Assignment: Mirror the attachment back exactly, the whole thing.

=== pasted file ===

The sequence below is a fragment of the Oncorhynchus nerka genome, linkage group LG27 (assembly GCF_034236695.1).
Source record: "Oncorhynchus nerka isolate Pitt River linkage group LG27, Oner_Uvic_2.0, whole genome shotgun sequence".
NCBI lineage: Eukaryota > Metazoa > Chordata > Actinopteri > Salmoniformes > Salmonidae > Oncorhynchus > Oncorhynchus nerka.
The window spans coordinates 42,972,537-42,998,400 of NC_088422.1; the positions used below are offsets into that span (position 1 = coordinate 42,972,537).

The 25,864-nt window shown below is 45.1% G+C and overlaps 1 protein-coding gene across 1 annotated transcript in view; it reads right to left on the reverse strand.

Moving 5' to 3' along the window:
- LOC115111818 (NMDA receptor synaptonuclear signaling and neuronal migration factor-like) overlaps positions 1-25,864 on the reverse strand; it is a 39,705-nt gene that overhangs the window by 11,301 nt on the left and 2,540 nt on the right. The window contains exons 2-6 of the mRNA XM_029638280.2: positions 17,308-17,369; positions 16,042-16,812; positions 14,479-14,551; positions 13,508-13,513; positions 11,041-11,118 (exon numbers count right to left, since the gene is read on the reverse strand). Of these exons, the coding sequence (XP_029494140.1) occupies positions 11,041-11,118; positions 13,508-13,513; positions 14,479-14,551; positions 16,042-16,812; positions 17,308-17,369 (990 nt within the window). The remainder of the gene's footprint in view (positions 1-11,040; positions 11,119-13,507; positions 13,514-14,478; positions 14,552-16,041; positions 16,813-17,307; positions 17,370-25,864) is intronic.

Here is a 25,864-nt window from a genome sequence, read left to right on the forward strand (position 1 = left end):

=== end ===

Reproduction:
The sequence below is a fragment of the Oncorhynchus nerka genome, linkage group LG27 (assembly GCF_034236695.1).
Source record: "Oncorhynchus nerka isolate Pitt River linkage group LG27, Oner_Uvic_2.0, whole genome shotgun sequence".
NCBI lineage: Eukaryota > Metazoa > Chordata > Actinopteri > Salmoniformes > Salmonidae > Oncorhynchus > Oncorhynchus nerka.
The window spans coordinates 42,972,537-42,998,400 of NC_088422.1; the positions used below are offsets into that span (position 1 = coordinate 42,972,537).

The 25,864-nt window shown below is 45.1% G+C and overlaps 1 protein-coding gene across 1 annotated transcript in view; it reads right to left on the reverse strand.

Moving 5' to 3' along the window:
- LOC115111818 (NMDA receptor synaptonuclear signaling and neuronal migration factor-like) overlaps positions 1-25,864 on the reverse strand; it is a 39,705-nt gene that overhangs the window by 11,301 nt on the left and 2,540 nt on the right. The window contains exons 2-6 of the mRNA XM_029638280.2: positions 17,308-17,369; positions 16,042-16,812; positions 14,479-14,551; positions 13,508-13,513; positions 11,041-11,118 (exon numbers count right to left, since the gene is read on the reverse strand). Of these exons, the coding sequence (XP_029494140.1) occupies positions 11,041-11,118; positions 13,508-13,513; positions 14,479-14,551; positions 16,042-16,812; positions 17,308-17,369 (990 nt within the window). The remainder of the gene's footprint in view (positions 1-11,040; positions 11,119-13,507; positions 13,514-14,478; positions 14,552-16,041; positions 16,813-17,307; positions 17,370-25,864) is intronic.

Here is a 25,864-nt window from a genome sequence, read left to right on the forward strand (position 1 = left end):